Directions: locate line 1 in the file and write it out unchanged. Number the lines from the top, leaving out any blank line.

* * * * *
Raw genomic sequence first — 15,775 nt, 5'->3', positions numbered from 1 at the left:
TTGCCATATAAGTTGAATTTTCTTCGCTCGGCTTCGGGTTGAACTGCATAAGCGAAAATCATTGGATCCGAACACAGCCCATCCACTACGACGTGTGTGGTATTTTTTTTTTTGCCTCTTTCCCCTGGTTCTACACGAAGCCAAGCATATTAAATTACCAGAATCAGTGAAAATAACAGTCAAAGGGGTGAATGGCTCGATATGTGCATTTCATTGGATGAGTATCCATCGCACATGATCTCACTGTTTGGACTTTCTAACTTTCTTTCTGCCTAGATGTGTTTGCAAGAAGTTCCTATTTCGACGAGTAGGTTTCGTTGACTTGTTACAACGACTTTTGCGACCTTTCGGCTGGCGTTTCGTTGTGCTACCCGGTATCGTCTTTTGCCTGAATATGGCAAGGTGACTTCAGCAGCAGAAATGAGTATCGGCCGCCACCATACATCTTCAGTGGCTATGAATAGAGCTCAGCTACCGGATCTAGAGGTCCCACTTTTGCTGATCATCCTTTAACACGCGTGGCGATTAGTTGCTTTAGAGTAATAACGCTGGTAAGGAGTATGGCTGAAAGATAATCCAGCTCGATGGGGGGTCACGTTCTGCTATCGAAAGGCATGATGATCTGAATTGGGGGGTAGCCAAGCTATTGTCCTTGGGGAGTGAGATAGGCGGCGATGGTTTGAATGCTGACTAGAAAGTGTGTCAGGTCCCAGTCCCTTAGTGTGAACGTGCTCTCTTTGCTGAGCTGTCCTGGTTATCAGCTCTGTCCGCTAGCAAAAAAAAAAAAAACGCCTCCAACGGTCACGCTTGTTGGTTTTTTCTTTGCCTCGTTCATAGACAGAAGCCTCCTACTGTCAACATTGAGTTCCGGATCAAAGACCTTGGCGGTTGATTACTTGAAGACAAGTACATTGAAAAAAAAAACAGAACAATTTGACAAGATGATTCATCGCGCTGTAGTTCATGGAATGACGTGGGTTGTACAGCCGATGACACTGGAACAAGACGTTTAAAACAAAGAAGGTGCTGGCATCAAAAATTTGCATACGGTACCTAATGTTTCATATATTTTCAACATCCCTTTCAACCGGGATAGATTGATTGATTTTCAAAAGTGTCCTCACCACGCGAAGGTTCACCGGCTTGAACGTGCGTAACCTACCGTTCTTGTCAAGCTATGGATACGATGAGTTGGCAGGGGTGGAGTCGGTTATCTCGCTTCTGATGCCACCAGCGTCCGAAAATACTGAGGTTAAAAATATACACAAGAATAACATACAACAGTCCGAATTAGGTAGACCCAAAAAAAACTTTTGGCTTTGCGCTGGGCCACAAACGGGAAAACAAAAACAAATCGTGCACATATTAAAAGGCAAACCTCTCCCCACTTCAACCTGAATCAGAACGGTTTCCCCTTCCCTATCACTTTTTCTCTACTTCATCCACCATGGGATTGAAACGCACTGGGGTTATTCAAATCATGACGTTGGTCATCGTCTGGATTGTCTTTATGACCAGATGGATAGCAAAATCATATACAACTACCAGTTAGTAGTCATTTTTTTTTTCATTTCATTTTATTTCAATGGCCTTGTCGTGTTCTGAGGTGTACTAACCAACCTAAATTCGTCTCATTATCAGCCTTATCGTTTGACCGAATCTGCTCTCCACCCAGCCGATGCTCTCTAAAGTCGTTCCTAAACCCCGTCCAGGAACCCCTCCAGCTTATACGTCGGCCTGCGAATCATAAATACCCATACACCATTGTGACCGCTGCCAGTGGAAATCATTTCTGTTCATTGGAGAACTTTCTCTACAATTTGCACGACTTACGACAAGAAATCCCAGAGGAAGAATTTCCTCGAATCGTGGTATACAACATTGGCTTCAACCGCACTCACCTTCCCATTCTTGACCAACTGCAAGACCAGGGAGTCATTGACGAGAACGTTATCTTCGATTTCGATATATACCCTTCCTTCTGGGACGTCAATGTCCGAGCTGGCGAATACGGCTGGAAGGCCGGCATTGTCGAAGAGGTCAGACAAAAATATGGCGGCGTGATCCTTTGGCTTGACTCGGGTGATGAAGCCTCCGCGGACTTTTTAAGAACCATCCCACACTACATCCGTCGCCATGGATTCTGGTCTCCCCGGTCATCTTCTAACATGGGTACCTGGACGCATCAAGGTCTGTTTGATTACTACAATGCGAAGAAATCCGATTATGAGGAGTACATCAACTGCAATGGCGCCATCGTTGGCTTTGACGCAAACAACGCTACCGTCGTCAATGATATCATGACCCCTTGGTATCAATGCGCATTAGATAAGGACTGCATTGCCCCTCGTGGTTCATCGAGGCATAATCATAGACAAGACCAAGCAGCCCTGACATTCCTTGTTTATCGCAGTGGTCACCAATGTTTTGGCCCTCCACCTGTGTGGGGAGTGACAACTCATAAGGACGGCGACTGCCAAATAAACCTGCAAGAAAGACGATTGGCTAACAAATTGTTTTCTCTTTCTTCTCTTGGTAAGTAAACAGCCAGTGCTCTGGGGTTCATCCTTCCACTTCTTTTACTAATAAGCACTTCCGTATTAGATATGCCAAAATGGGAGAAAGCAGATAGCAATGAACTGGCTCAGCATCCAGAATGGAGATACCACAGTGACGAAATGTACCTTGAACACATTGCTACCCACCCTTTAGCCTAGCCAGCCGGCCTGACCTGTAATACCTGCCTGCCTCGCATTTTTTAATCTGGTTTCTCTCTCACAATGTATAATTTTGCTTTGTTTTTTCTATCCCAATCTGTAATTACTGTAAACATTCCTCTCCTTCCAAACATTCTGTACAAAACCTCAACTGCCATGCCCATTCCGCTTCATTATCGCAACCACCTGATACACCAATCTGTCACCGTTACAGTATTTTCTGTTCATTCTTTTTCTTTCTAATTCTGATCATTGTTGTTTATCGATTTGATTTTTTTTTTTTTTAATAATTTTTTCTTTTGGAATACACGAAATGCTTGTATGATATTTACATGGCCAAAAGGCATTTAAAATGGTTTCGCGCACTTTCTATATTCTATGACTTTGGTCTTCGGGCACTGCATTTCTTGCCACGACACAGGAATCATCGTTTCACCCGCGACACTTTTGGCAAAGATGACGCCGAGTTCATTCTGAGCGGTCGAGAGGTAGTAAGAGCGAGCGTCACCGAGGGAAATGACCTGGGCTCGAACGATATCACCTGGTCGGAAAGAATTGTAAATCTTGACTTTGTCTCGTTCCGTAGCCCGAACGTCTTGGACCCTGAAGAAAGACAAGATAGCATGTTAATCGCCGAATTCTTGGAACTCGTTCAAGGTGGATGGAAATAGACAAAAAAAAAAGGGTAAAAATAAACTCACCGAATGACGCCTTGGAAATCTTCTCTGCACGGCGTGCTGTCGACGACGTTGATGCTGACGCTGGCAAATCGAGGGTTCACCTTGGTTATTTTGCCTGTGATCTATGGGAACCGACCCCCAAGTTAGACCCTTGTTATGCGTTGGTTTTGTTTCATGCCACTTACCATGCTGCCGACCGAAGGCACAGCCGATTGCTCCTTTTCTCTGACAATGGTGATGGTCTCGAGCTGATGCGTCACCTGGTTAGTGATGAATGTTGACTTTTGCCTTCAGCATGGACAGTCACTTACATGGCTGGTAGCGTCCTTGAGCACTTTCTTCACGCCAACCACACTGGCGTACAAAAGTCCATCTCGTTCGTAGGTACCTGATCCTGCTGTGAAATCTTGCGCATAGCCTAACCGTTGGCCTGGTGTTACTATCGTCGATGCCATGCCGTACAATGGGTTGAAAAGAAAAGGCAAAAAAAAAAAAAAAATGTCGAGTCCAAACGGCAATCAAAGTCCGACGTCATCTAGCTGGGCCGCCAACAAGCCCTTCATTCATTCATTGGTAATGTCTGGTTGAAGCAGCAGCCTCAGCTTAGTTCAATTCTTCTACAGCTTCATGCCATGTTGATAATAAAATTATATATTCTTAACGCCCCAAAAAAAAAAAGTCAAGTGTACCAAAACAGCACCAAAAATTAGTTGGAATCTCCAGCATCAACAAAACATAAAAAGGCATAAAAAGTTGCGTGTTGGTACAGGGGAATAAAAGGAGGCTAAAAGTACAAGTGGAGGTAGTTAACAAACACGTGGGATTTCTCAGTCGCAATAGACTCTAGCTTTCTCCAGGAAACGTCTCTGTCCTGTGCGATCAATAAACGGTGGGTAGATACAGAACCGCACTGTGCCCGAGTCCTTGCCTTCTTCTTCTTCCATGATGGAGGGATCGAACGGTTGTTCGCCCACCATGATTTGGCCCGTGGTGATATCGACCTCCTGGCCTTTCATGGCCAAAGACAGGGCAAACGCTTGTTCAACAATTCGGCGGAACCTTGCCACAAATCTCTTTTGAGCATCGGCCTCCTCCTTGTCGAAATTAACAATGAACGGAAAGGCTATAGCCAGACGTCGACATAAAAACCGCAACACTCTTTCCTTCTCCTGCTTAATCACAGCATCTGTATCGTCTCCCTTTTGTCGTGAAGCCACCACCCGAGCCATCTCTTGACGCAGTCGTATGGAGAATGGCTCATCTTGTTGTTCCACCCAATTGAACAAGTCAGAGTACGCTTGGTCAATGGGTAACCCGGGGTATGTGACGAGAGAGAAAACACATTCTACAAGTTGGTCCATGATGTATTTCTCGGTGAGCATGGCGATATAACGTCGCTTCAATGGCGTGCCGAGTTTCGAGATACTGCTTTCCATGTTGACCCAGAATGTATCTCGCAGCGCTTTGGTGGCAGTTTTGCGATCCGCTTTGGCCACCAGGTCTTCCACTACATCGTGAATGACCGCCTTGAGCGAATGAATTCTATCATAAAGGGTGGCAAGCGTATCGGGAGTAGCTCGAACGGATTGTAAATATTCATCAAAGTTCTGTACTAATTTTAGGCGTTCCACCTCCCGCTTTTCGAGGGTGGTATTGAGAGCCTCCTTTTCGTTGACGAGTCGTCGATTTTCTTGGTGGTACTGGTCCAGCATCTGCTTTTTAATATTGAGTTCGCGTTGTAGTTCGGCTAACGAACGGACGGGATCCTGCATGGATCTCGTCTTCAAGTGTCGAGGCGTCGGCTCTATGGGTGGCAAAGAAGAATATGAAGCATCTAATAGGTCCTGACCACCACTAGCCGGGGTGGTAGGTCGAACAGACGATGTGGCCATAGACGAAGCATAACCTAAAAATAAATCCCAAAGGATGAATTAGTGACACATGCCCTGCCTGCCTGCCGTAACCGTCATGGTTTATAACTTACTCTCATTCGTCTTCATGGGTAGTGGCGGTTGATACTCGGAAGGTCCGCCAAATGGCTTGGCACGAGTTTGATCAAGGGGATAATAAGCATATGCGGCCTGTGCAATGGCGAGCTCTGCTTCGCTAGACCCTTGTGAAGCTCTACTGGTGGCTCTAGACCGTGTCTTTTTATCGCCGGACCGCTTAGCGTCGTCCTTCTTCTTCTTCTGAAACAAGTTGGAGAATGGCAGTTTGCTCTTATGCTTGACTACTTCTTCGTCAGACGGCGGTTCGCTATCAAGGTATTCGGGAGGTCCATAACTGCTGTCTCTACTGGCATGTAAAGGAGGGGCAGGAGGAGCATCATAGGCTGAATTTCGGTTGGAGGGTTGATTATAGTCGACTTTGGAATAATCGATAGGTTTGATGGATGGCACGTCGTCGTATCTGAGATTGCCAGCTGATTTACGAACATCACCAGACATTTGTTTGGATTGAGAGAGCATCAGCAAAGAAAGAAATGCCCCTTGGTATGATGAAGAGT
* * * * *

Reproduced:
Raw genomic sequence first — 15,775 nt, 5'->3', positions numbered from 1 at the left: